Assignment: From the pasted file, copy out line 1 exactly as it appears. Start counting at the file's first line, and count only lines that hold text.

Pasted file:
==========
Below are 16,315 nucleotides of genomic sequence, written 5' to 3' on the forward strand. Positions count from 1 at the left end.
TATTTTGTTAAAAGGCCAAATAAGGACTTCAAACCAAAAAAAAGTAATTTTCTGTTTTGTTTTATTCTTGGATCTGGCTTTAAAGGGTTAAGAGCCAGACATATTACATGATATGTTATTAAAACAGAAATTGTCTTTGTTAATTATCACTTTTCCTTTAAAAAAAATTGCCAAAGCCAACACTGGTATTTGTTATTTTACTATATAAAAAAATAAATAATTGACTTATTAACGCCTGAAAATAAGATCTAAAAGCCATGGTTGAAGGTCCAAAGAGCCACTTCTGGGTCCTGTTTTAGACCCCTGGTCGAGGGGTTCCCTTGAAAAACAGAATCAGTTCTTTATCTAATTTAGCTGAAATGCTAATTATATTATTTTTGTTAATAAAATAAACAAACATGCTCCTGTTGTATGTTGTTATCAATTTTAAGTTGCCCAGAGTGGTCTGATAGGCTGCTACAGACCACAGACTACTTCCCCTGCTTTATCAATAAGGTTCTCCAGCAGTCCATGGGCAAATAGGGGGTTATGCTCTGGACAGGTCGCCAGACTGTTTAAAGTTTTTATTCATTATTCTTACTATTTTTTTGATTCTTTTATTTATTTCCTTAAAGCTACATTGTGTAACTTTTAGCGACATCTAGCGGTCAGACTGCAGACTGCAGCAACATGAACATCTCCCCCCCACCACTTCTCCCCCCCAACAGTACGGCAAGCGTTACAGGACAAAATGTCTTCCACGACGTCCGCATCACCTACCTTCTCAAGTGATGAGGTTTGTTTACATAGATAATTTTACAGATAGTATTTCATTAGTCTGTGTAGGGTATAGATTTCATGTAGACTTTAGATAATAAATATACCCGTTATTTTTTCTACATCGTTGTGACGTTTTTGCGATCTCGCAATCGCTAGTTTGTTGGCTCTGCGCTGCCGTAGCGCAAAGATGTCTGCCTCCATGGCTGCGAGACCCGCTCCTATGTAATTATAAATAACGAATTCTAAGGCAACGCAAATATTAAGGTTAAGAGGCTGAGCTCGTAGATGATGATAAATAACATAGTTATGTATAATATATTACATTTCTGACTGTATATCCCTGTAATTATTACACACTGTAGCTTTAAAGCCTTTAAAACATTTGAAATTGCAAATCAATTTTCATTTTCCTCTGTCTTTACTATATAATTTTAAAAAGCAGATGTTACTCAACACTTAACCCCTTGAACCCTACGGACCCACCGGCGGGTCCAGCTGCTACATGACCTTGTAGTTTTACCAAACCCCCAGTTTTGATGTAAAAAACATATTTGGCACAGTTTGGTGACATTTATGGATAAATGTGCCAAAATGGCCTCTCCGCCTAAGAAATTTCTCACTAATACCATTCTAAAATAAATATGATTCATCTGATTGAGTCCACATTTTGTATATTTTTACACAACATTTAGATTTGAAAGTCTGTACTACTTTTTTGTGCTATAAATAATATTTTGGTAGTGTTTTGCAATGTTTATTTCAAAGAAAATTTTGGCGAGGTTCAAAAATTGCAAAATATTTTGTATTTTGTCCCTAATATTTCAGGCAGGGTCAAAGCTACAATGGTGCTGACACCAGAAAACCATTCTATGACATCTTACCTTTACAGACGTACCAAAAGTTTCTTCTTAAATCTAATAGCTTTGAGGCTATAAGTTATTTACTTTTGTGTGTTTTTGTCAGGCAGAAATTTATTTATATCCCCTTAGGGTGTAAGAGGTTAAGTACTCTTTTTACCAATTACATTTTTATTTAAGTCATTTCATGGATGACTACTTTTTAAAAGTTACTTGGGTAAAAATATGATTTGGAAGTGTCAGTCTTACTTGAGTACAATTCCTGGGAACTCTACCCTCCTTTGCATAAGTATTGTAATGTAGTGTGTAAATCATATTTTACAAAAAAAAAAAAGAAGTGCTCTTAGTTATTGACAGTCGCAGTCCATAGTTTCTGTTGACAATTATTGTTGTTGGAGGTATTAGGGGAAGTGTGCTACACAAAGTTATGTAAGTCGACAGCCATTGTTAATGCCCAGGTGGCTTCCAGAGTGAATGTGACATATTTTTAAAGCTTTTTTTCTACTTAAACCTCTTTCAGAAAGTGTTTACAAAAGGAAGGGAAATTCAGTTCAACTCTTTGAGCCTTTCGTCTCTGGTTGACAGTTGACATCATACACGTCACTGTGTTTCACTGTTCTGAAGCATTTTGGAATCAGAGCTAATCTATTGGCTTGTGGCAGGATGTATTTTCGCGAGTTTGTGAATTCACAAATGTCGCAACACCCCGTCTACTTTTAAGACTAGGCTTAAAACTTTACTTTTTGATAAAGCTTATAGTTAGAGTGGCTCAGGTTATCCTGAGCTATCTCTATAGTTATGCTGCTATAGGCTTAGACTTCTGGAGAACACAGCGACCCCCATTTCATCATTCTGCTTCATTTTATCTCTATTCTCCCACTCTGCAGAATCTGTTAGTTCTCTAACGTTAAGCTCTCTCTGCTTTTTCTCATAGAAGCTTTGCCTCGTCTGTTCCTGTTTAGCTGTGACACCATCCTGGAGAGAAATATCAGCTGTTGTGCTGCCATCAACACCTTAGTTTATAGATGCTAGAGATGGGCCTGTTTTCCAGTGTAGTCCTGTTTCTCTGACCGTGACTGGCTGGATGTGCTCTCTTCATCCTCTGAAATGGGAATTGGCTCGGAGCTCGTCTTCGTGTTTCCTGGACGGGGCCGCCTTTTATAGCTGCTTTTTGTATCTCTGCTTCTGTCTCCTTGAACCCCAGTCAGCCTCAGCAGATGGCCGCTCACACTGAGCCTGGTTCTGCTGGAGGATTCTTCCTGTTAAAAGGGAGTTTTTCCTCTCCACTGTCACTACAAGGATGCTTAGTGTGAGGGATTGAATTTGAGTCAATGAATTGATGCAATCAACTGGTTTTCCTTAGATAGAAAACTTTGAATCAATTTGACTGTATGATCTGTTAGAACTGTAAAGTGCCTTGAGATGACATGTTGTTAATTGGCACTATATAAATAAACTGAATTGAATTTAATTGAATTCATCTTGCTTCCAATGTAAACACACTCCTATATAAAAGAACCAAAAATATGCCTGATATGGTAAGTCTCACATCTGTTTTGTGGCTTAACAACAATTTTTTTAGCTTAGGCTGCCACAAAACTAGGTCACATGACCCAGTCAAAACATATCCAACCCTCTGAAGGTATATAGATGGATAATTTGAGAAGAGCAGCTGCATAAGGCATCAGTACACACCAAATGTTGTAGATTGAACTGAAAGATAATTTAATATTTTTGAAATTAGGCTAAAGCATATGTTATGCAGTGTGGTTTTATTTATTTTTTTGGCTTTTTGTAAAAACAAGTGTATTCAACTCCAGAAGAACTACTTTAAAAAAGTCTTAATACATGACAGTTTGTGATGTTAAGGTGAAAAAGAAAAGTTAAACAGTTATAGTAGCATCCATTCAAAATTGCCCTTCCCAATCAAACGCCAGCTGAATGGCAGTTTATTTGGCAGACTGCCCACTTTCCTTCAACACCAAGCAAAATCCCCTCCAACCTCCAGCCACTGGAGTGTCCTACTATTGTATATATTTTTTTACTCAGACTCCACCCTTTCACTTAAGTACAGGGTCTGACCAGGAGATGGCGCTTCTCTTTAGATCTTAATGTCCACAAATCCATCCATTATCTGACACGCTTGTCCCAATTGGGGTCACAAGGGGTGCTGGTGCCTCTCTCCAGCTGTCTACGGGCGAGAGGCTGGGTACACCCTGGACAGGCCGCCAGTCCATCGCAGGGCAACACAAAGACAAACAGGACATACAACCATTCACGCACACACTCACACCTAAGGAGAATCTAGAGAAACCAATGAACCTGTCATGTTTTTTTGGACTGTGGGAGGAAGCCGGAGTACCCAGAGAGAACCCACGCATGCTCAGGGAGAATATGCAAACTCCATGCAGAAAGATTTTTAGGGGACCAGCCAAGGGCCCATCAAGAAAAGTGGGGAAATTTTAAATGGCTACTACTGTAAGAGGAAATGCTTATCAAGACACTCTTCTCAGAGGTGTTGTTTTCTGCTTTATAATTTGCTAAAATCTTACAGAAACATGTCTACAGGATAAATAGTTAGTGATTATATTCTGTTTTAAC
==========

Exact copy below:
Below are 16,315 nucleotides of genomic sequence, written 5' to 3' on the forward strand. Positions count from 1 at the left end.